Lots of wrapping up these days. I am a week away from finishing a degree program, several of my piano students are performing in their end of the year recital today, and my kids are mere hours away from finishing their respective grade levels. Ending things can feel incredibly freeing, like when the weight of the load of papers and constant homework is lifted. I have a vivid image of the pilgrim in “Pilgrim’s Progress” setting his burden down. I haven’t read the story in years, but I remember as a child wishing he could just take that huge load he was carrying off. Yesterday, my world felt lighter and it occured to me that I have been living with the constant reality of things that are due. It struck me that this nagging feeling that I have an assignment or paper on the horizon is nearly over. The end is in sight.
With that, there is accompanying excitement around new beginnings. Summer in Sun Valley is the best season. Long days of sunshine, hikes in the morning, grandparents in town, dinners outside, and kids who get a break from their studies. Potential backpack trips, fishing, bike rides, picnics with live music, and summer birthday parties. After a long winter of hunkering down, we are free to play and frolic without the weight of layers. It is joy to stand on the edge of anticipation and consider all the possibilities, even if they are not actualized.
Life is certainly a dance of finishing and beginning. New work comes our way, and we begin with enthusiasm. New relationships are developed and we ride the high of first loves. New hobbies are introduced and we focus with engagement. It’s adrenaline for sure. Looking retrospectively at finishing, there’s a satisfaction and a cathartic contentment that can accompany the ending of something. When artists finish a project, or a long-time employee retires, or a parent watches their child graduate the fusion of joy and sorrow entwine. Conversely when things end abruptly, those are the moments where waves of emotion can become overwhelming. Unlike my gradual completion of a degree, I think of the sudden loss of life. I think of a co-worker who sent their husband into surgery and something went wrong. The dilemma of choices now faced are wholly other than they were a few days ago.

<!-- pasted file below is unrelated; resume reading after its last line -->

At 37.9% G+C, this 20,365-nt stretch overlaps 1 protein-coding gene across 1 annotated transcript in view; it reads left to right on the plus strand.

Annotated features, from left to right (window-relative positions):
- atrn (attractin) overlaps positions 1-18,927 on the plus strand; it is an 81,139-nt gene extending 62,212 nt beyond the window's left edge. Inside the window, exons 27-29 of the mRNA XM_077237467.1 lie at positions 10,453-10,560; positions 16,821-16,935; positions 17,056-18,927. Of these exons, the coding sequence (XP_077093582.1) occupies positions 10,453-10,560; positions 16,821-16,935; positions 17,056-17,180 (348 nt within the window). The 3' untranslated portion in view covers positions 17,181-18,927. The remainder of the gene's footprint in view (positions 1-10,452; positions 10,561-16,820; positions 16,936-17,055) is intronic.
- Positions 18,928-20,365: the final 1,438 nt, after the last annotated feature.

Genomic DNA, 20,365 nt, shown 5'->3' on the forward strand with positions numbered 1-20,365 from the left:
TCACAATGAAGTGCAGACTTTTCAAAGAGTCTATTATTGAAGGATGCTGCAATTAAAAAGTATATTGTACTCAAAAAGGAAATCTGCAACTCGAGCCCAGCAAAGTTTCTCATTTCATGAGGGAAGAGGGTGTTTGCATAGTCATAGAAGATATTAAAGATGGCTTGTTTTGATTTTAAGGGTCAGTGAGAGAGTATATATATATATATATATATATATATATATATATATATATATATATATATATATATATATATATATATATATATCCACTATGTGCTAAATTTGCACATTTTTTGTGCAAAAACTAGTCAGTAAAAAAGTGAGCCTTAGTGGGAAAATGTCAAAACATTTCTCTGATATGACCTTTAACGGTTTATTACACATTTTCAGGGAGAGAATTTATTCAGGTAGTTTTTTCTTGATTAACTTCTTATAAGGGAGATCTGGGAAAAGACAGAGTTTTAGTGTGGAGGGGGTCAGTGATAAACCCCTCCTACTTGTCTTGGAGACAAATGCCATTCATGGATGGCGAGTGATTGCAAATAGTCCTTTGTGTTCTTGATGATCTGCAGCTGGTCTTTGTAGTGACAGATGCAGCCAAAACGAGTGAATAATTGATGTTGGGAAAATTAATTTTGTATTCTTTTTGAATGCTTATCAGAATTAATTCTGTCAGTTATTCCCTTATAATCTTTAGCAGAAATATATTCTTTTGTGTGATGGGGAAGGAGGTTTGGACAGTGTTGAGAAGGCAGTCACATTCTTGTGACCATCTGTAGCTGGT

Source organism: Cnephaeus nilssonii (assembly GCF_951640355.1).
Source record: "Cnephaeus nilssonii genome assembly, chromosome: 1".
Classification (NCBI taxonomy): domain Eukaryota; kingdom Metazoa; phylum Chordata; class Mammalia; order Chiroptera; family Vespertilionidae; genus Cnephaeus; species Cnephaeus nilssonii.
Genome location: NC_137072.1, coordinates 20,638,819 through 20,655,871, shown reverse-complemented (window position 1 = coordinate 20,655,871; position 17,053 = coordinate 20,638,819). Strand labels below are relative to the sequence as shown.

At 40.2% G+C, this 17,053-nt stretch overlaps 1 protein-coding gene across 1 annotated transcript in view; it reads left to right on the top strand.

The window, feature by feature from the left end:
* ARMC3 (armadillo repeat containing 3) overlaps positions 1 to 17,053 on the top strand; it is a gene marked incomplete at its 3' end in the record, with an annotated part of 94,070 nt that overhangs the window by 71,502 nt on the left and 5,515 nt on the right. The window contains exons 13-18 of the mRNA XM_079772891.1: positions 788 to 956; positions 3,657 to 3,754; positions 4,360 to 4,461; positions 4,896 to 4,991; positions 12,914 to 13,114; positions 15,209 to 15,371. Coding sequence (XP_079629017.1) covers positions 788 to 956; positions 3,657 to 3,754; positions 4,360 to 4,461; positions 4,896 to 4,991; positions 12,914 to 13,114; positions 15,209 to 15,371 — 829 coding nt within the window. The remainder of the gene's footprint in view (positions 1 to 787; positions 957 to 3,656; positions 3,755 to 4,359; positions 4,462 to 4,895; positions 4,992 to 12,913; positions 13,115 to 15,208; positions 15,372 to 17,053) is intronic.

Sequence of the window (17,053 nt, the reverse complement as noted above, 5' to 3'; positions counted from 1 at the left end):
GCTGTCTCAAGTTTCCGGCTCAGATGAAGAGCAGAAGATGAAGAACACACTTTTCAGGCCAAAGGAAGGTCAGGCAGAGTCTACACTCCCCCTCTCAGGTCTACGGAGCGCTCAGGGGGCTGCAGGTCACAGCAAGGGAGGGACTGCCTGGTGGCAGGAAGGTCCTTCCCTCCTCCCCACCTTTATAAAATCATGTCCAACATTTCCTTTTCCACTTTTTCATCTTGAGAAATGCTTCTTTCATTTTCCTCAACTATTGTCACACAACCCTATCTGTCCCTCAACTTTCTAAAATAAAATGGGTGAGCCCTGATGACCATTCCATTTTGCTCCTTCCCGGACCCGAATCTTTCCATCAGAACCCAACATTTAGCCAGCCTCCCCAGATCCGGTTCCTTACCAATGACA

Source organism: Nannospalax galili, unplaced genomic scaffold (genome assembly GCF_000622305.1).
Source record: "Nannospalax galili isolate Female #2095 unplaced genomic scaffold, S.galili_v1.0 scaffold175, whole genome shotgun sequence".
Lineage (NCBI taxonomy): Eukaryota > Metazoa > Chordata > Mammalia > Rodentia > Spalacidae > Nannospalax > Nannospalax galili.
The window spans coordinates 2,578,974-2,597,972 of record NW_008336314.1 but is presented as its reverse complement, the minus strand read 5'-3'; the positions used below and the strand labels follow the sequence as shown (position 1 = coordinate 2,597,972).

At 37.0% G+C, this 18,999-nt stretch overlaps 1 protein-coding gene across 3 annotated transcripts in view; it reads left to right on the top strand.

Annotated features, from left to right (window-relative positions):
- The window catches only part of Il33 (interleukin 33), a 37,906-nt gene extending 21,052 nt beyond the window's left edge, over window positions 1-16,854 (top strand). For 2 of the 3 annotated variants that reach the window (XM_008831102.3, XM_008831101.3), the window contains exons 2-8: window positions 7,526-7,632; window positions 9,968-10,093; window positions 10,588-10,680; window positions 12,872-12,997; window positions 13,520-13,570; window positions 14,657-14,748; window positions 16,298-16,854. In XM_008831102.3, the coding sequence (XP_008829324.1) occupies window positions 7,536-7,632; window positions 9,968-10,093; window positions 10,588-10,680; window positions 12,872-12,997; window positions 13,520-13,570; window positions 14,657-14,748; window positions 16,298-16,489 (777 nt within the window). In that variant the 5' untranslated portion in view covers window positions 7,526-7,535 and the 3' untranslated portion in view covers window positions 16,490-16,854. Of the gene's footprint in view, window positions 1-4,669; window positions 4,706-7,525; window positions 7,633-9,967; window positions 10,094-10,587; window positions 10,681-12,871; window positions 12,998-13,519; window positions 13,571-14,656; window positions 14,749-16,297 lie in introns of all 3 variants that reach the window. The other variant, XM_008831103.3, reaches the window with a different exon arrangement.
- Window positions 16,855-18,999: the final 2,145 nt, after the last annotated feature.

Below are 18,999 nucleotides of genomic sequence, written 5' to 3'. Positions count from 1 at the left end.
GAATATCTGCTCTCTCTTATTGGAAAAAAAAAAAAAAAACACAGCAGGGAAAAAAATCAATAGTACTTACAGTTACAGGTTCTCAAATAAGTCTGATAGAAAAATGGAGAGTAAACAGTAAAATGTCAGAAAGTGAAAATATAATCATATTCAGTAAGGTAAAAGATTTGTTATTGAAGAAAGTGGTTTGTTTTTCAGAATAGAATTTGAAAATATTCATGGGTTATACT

Of course, I can’t dwell on beginnings and endings without considering the book of Genesis where God finishes the work of creation and surveys his work with great pleasure. It is all “good” and “very good.” Then God rests. While I have heard several theological takes on this 7th day of rest, I like the idea of God pausing to take it all in: the implications of the life that was created. God pausing to dwell with anticipation on all the new beginnings, wrapped up in the drama of accompanying joys and pains that come with new life. If God knew it all and declared it good, then there is no aspect of beginnings or endings that falls outside this realm of goodness. (This includes the in betweens.)
Most of us live in the in betweens. The roller coaster rides of beginnings and endings are interspersed with long stretches of flat or mild twists and turns. How do we live well in it all? How do we carry our periodic loads that feel weighty? How do we celebrate new beginnings? How do we handle abrupt endings? Can we see it all through the eyes of God’s goodness? The secret Paul shared in his letter to the Philippians was, “I can do all things through Christ who strengthens me.” The beginnings, the endings, the in betweens…Christ invites us to walk it all in His strength.